Scotland

Larch killer disease spreads to new areas

Forest Image copyright Isobel Cameron
Image caption The pathogen can kill or severely damage larch trees

A deadly pathogen that kills larch trees has been discovered in seven new locations across Argyll and Stirling, Forest Enterprise Scotland has warned.

The agency said almost 20 hectares of forest would have to be felled to try to stop the disease spreading.

Phytophthora ramorum is a fungus-like pathogen that can kill or severely damage larch trees.

Forest Enterprise Scotland (FES) is also asking woodland visitors to help prevent the spread of tree disease.

It called on people to brush mud and forest debris from boots, walking poles and bike tyres when leaving and entering wooded areas.

All the new sites are close to existing infected sites.

FES confirmed the locations as:

  • Craigbrack Dam - 1ha of woodland to be felled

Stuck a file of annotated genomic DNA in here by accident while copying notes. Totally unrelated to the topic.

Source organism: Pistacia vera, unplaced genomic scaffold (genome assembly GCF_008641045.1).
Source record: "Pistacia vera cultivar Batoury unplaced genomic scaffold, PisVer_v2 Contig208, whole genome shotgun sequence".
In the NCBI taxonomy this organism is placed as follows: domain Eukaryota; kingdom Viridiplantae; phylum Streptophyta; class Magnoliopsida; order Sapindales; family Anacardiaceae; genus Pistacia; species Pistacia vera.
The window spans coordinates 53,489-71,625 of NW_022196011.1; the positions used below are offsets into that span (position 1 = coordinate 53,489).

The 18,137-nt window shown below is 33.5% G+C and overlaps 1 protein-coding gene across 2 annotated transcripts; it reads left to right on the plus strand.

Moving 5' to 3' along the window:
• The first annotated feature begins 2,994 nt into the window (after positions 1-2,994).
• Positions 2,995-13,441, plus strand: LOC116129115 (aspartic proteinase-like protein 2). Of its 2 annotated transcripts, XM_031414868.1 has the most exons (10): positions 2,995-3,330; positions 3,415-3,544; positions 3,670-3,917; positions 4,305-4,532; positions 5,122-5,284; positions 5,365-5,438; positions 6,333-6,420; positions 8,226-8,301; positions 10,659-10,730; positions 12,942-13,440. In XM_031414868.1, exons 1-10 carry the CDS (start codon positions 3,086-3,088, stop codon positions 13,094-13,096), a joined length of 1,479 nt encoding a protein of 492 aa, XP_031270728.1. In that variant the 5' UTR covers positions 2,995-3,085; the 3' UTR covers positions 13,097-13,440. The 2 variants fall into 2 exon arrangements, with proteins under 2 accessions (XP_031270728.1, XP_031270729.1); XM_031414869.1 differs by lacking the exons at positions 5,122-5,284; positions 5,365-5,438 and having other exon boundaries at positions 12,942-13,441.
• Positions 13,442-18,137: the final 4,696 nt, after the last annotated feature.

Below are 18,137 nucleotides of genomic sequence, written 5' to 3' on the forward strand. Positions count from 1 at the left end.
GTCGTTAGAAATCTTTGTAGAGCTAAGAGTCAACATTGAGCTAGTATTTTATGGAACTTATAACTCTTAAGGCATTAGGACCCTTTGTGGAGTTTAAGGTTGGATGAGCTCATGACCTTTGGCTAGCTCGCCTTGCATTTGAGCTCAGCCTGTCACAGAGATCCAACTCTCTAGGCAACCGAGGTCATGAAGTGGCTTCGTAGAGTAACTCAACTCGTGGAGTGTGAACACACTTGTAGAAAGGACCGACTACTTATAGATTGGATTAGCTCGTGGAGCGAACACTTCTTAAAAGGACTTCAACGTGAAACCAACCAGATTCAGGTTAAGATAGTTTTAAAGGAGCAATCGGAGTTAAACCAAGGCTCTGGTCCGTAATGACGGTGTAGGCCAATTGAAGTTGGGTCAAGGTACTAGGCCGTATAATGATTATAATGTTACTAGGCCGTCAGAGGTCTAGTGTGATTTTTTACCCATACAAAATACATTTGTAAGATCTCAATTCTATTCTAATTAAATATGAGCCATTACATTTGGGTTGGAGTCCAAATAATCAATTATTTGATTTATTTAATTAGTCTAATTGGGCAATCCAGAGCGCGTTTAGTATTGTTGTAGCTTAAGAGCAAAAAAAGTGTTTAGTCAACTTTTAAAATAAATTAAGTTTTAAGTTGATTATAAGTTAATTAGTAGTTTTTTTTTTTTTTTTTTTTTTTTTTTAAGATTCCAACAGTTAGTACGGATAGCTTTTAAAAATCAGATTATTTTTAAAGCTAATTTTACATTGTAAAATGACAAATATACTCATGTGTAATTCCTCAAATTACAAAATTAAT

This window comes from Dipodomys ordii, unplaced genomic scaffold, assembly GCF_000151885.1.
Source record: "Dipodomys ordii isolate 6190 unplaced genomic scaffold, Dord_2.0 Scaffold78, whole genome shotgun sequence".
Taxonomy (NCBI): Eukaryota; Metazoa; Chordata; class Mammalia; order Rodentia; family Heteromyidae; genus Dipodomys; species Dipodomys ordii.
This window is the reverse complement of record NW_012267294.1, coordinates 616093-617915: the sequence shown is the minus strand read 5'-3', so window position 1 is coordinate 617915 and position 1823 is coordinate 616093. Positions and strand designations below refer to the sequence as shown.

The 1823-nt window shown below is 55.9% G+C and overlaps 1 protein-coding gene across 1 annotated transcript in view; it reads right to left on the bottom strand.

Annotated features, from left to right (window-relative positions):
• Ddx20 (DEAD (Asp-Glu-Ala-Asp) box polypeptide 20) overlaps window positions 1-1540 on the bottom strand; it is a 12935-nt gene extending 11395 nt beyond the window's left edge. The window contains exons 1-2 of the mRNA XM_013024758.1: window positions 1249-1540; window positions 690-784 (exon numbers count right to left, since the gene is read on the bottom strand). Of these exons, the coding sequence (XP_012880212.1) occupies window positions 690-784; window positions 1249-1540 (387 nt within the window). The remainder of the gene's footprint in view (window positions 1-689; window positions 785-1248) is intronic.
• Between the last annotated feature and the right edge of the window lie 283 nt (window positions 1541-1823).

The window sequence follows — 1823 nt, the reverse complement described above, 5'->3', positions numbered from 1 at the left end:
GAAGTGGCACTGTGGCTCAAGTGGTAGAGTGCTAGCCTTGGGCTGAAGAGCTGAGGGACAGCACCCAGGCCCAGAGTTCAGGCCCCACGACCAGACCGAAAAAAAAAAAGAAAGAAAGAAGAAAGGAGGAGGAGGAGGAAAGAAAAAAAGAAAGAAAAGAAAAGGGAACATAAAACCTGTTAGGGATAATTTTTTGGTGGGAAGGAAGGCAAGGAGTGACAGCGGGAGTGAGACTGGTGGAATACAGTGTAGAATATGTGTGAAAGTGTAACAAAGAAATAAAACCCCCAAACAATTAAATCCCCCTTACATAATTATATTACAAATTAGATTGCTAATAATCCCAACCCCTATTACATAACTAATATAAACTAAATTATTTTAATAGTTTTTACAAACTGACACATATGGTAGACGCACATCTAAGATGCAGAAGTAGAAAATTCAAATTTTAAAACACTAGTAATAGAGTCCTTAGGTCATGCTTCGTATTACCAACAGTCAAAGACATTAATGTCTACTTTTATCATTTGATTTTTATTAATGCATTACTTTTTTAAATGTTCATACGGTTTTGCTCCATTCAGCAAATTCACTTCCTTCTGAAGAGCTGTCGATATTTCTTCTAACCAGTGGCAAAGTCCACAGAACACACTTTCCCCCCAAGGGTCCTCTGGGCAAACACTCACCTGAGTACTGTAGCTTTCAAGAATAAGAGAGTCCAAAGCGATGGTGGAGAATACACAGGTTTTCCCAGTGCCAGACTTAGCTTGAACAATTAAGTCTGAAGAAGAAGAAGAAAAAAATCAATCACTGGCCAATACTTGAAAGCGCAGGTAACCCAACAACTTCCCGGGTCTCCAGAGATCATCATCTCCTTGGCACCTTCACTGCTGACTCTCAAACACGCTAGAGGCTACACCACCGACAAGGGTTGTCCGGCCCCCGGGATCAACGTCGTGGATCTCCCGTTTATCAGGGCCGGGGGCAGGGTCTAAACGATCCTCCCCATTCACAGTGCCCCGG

• Barnacabber - 3ha of larch in mixture with other species that may also have to be felled
  • Dun Daraich - About 1ha of woodland to be felled
  • White Bay - 8ha will be cleared and removed
  • Toll a' Bhuic - About 2ha to be felled
  • Kilmun - 0.3ha of larch to be felled
  • Meall nan Saighdear - 4ha of larch to be felled

Fraser McDonald, a forester with the FES team in Cowal said: "Everyone has a part to play in helping prevent the spread of tree diseases and it's simply a matter of making sure that you arrive at a forest with clean boots, bike wheels - and even dog's paws.

"Our Keep it Clean campaign promotes good biosecurity practice and explains that it only takes a few minutes to brush off any mud or forest debris from boots, walking poles or bike tyres.

"It may not seem much but tree diseases can be carried from site to site in mud or on twigs leaves and others forest debris, so those few minutes can make a big difference."

Mr McDonald said Scotland's forestry was a valuable resource for recreation and the economy of Scotland.

He added: "It's important that everyone does there bit to look after Scotland's forests and help to prevent the spread of tree diseases."

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